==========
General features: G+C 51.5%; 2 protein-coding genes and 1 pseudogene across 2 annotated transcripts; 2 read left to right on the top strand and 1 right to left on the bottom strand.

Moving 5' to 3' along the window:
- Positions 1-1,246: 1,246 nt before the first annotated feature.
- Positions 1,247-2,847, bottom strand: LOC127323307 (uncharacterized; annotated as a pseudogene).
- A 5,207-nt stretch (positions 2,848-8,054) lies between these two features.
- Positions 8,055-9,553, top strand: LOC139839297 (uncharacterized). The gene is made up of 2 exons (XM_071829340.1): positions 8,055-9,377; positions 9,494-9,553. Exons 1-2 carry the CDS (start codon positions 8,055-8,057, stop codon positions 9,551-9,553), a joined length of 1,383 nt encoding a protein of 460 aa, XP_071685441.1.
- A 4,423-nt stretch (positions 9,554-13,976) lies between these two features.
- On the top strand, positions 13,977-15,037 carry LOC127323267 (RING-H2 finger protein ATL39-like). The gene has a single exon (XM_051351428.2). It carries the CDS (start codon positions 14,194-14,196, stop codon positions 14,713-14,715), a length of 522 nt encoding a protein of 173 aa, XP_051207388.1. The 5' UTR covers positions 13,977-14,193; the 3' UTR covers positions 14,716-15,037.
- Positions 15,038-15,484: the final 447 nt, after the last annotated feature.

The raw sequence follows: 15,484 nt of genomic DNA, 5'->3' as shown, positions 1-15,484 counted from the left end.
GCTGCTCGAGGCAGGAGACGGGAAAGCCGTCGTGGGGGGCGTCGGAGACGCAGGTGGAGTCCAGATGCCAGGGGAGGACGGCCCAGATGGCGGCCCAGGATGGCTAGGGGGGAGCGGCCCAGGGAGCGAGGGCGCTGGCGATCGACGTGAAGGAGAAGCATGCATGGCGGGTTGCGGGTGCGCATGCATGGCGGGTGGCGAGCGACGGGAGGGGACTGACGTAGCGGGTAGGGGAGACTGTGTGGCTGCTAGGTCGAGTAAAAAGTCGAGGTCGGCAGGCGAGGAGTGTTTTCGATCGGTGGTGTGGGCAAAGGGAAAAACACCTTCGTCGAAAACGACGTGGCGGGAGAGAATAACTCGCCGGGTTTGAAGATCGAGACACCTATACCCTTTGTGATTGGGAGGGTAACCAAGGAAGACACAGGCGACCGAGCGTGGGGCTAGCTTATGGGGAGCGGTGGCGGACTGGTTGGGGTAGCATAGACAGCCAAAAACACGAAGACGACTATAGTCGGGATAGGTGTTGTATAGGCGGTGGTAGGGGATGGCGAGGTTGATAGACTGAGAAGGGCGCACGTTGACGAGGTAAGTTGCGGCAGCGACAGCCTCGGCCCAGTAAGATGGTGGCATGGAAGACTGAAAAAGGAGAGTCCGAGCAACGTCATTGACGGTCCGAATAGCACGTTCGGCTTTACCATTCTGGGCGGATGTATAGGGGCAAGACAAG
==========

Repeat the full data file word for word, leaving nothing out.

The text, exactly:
General features: G+C 51.5%; 2 protein-coding genes and 1 pseudogene across 2 annotated transcripts; 2 read left to right on the top strand and 1 right to left on the bottom strand.

Moving 5' to 3' along the window:
- Positions 1-1,246: 1,246 nt before the first annotated feature.
- Positions 1,247-2,847, bottom strand: LOC127323307 (uncharacterized; annotated as a pseudogene).
- A 5,207-nt stretch (positions 2,848-8,054) lies between these two features.
- Positions 8,055-9,553, top strand: LOC139839297 (uncharacterized). The gene is made up of 2 exons (XM_071829340.1): positions 8,055-9,377; positions 9,494-9,553. Exons 1-2 carry the CDS (start codon positions 8,055-8,057, stop codon positions 9,551-9,553), a joined length of 1,383 nt encoding a protein of 460 aa, XP_071685441.1.
- A 4,423-nt stretch (positions 9,554-13,976) lies between these two features.
- On the top strand, positions 13,977-15,037 carry LOC127323267 (RING-H2 finger protein ATL39-like). The gene has a single exon (XM_051351428.2). It carries the CDS (start codon positions 14,194-14,196, stop codon positions 14,713-14,715), a length of 522 nt encoding a protein of 173 aa, XP_051207388.1. The 5' UTR covers positions 13,977-14,193; the 3' UTR covers positions 14,716-15,037.
- Positions 15,038-15,484: the final 447 nt, after the last annotated feature.

The raw sequence follows: 15,484 nt of genomic DNA, 5'->3' as shown, positions 1-15,484 counted from the left end.
GCTGCTCGAGGCAGGAGACGGGAAAGCCGTCGTGGGGGGCGTCGGAGACGCAGGTGGAGTCCAGATGCCAGGGGAGGACGGCCCAGATGGCGGCCCAGGATGGCTAGGGGGGAGCGGCCCAGGGAGCGAGGGCGCTGGCGATCGACGTGAAGGAGAAGCATGCATGGCGGGTTGCGGGTGCGCATGCATGGCGGGTGGCGAGCGACGGGAGGGGACTGACGTAGCGGGTAGGGGAGACTGTGTGGCTGCTAGGTCGAGTAAAAAGTCGAGGTCGGCAGGCGAGGAGTGTTTTCGATCGGTGGTGTGGGCAAAGGGAAAAACACCTTCGTCGAAAACGACGTGGCGGGAGAGAATAACTCGCCGGGTTTGAAGATCGAGACACCTATACCCTTTGTGATTGGGAGGGTAACCAAGGAAGACACAGGCGACCGAGCGTGGGGCTAGCTTATGGGGAGCGGTGGCGGACTGGTTGGGGTAGCATAGACAGCCAAAAACACGAAGACGACTATAGTCGGGATAGGTGTTGTATAGGCGGTGGTAGGGGATGGCGAGGTTGATAGACTGAGAAGGGCGCACGTTGACGAGGTAAGTTGCGGCAGCGACAGCCTCGGCCCAGTAAGATGGTGGCATGGAAGACTGAAAAAGGAGAGTCCGAGCAACGTCATTGACGGTCCGAATAGCACGTTCGGCTTTACCATTCTGGGCGGATGTATAGGGGCAAGACAAG